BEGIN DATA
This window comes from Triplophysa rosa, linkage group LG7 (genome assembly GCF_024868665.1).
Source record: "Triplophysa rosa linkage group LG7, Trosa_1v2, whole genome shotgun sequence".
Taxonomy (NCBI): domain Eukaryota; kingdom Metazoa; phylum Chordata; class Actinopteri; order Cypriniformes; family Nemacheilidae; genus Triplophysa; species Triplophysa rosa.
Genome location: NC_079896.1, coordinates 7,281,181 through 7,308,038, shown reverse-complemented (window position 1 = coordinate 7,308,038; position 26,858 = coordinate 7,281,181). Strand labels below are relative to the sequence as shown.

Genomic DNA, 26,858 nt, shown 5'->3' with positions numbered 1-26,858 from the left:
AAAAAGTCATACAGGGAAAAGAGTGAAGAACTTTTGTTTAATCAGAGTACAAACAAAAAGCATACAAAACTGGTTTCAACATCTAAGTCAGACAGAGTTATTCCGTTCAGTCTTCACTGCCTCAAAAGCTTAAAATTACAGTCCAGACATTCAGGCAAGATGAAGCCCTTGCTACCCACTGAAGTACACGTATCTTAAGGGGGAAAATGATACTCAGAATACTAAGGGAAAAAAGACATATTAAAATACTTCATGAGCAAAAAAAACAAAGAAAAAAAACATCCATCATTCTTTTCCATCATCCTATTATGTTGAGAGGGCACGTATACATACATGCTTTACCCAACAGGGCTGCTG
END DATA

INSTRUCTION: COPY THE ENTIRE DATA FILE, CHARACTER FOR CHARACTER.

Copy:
This window comes from Triplophysa rosa, linkage group LG7 (genome assembly GCF_024868665.1).
Source record: "Triplophysa rosa linkage group LG7, Trosa_1v2, whole genome shotgun sequence".
Taxonomy (NCBI): domain Eukaryota; kingdom Metazoa; phylum Chordata; class Actinopteri; order Cypriniformes; family Nemacheilidae; genus Triplophysa; species Triplophysa rosa.
Genome location: NC_079896.1, coordinates 7,281,181 through 7,308,038, shown reverse-complemented (window position 1 = coordinate 7,308,038; position 26,858 = coordinate 7,281,181). Strand labels below are relative to the sequence as shown.

Genomic DNA, 26,858 nt, shown 5'->3' with positions numbered 1-26,858 from the left:
AAAAAGTCATACAGGGAAAAGAGTGAAGAACTTTTGTTTAATCAGAGTACAAACAAAAAGCATACAAAACTGGTTTCAACATCTAAGTCAGACAGAGTTATTCCGTTCAGTCTTCACTGCCTCAAAAGCTTAAAATTACAGTCCAGACATTCAGGCAAGATGAAGCCCTTGCTACCCACTGAAGTACACGTATCTTAAGGGGGAAAATGATACTCAGAATACTAAGGGAAAAAAGACATATTAAAATACTTCATGAGCAAAAAAAACAAAGAAAAAAAACATCCATCATTCTTTTCCATCATCCTATTATGTTGAGAGGGCACGTATACATACATGCTTTACCCAACAGGGCTGCTG